(2) Our result on the expected sub-optimality improves upon that of  by a multiplicative factor and our result on the high probability sub-optimality improves upon  by a multiplicative factor of . On the other hand, our step-size sequence requires apriori knowledge of . We conjecture that for any-time algorithm (i.e., without apriori knowledge of ) expected error rate of is information theoretically optimal.
(3) The rate obtained above for last point of GD (in the deterministic setting) is also optimal in the gradient oracle model and to the best of our knowledge, is the first such result for last point of GD.
Step size sequence for strongly-convex functions: Let be strongly convex (Assumption 3). Let . We pick as follows:
We now present our result for last point of SGD with strong-convexity assumption.
Theorem 2 (SGD Last Point for Strongly Convex Functions).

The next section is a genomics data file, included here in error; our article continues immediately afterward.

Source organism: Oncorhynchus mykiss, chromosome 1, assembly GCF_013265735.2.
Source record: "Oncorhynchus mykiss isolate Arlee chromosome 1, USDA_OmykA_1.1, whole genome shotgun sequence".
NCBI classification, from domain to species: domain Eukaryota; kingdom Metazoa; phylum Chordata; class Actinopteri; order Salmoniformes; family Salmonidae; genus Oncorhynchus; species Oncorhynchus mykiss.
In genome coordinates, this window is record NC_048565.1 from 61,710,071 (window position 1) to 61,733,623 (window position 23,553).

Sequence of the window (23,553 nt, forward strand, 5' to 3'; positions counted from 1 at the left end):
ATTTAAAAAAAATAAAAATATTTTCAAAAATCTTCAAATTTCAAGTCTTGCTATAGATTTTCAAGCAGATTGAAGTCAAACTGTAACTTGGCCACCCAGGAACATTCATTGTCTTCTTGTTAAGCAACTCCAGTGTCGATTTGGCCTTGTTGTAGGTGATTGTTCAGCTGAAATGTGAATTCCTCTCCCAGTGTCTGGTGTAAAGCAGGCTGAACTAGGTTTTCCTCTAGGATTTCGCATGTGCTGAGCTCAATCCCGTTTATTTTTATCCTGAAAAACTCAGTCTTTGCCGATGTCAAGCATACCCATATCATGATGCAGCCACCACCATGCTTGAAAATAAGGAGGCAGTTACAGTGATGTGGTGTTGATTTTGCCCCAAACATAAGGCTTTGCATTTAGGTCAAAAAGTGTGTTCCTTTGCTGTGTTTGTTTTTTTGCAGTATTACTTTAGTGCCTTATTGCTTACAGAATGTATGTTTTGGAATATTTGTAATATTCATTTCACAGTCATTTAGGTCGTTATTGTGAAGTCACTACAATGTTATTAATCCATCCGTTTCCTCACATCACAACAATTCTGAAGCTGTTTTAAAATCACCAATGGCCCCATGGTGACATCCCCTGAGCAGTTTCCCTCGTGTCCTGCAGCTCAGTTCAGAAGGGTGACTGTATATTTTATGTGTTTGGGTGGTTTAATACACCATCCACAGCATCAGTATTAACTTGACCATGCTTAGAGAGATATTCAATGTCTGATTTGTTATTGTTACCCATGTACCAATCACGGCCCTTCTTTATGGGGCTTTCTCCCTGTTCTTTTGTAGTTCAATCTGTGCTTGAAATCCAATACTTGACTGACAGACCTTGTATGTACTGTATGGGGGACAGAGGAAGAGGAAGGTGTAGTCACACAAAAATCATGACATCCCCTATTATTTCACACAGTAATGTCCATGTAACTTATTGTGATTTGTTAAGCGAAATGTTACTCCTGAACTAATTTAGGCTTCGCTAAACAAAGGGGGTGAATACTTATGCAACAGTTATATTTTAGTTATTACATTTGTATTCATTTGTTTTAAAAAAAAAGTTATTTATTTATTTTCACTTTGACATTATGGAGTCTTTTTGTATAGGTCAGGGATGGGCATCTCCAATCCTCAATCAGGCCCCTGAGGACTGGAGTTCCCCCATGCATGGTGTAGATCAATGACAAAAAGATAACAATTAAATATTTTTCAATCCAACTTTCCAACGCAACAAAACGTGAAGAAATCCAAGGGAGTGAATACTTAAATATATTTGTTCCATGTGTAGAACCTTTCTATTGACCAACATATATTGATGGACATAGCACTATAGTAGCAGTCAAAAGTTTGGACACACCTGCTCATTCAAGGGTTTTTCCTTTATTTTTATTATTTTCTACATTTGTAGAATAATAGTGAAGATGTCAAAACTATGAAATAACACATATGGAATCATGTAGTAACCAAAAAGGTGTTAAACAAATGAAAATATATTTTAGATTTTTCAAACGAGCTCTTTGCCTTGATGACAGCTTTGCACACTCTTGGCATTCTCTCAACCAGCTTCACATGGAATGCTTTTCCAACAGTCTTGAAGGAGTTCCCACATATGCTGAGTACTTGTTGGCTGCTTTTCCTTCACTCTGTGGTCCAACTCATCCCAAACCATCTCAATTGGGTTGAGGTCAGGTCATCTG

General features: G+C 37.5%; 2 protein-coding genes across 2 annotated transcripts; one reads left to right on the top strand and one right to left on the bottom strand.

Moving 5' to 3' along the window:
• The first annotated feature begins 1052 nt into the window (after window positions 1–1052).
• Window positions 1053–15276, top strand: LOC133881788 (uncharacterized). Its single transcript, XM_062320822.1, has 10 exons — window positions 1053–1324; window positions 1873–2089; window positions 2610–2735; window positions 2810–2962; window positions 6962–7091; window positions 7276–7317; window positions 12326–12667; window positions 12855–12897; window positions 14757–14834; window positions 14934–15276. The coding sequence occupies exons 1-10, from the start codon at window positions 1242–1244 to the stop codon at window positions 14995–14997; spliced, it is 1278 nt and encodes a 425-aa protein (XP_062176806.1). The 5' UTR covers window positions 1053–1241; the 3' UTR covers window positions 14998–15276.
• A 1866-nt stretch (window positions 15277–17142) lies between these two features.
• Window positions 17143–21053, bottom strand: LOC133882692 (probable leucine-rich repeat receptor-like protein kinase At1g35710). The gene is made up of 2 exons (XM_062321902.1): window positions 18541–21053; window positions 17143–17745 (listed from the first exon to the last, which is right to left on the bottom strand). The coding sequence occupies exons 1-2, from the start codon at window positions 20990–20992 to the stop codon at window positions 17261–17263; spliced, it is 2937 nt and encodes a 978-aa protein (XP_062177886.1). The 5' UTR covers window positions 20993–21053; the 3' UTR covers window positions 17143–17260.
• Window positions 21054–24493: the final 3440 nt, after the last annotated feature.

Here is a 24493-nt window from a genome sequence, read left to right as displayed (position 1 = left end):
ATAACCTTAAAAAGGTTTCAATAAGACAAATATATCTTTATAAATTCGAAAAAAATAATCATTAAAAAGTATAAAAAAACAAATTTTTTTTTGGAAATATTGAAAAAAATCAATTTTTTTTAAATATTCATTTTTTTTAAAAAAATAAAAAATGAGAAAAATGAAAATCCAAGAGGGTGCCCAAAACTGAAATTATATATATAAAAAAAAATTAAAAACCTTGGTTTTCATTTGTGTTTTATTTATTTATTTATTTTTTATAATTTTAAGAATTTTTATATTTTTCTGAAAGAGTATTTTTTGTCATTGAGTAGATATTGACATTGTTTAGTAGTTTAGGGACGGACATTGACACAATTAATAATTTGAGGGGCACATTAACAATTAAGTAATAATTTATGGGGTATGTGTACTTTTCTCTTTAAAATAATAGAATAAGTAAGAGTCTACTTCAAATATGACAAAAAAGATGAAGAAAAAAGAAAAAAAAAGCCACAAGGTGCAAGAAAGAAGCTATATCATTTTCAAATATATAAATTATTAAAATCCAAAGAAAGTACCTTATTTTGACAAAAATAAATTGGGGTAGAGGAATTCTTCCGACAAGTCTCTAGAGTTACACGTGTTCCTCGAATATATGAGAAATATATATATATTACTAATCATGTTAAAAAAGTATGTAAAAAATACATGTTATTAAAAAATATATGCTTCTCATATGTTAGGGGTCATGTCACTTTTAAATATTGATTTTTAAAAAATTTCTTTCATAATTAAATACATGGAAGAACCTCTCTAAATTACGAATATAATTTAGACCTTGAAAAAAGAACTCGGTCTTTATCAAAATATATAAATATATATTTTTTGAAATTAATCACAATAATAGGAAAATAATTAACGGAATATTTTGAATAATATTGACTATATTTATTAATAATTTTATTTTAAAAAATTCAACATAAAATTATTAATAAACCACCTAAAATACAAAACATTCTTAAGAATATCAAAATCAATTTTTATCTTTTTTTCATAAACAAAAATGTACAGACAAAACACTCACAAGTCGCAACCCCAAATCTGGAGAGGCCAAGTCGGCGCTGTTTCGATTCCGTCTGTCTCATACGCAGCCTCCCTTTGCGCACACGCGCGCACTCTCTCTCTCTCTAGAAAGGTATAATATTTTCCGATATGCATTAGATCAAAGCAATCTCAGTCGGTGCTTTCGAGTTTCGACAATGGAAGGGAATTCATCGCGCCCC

Furthermore, the following holds for all with probability at least :
Under the same assumptions, GD update with the same step-size sequence given in (4) also ensures the following after iterations:
Here again, we note that the result is information theoretically optimal up to factor.
2.1 General Step Size Modification
Under certain mild conditions, we will show that the last iterate of SGD with step size is as good as the average iterate of SGD with step size . We make these notions precise below:
Assumption 4 (Slowly Decreasing Step Size Sequence).
We call a step size sequence ‘decreasing’ if . We say that step size sequence has ‘at most polynomial decay’ with decay constant if for every .
We have the following general theorem:
Let be a decreasing step size sequence with at most polynomial decay with decay constant . Let the iterates of SGD with step size be . Let be the modification of as defined in Equation (5). Let the iterates of SGD with step size be . Then, for all , we have:
We also give a high probability version of Theorem 3.
Let . Let be any arbitrary fixed probability distribution over the set